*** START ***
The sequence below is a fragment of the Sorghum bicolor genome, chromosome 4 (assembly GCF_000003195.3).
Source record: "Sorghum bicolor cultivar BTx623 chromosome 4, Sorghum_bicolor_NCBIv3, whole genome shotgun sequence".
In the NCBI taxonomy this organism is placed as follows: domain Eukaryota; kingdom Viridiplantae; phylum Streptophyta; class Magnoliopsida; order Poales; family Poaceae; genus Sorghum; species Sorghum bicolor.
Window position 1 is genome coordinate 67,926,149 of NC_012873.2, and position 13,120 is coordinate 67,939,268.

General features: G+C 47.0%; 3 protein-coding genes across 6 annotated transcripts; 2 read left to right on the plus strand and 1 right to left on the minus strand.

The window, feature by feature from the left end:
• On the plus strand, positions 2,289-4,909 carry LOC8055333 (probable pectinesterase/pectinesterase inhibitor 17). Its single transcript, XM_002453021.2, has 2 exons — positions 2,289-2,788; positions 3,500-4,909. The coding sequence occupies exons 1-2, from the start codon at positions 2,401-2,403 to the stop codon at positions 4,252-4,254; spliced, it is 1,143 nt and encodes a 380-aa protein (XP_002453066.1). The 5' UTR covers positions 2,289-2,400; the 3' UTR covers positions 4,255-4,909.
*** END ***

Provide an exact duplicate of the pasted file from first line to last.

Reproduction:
The sequence below is a fragment of the Sorghum bicolor genome, chromosome 4 (assembly GCF_000003195.3).
Source record: "Sorghum bicolor cultivar BTx623 chromosome 4, Sorghum_bicolor_NCBIv3, whole genome shotgun sequence".
In the NCBI taxonomy this organism is placed as follows: domain Eukaryota; kingdom Viridiplantae; phylum Streptophyta; class Magnoliopsida; order Poales; family Poaceae; genus Sorghum; species Sorghum bicolor.
Window position 1 is genome coordinate 67,926,149 of NC_012873.2, and position 13,120 is coordinate 67,939,268.

General features: G+C 47.0%; 3 protein-coding genes across 6 annotated transcripts; 2 read left to right on the plus strand and 1 right to left on the minus strand.

The window, feature by feature from the left end:
• On the plus strand, positions 2,289-4,909 carry LOC8055333 (probable pectinesterase/pectinesterase inhibitor 17). Its single transcript, XM_002453021.2, has 2 exons — positions 2,289-2,788; positions 3,500-4,909. The coding sequence occupies exons 1-2, from the start codon at positions 2,401-2,403 to the stop codon at positions 4,252-4,254; spliced, it is 1,143 nt and encodes a 380-aa protein (XP_002453066.1). The 5' UTR covers positions 2,289-2,400; the 3' UTR covers positions 4,255-4,909.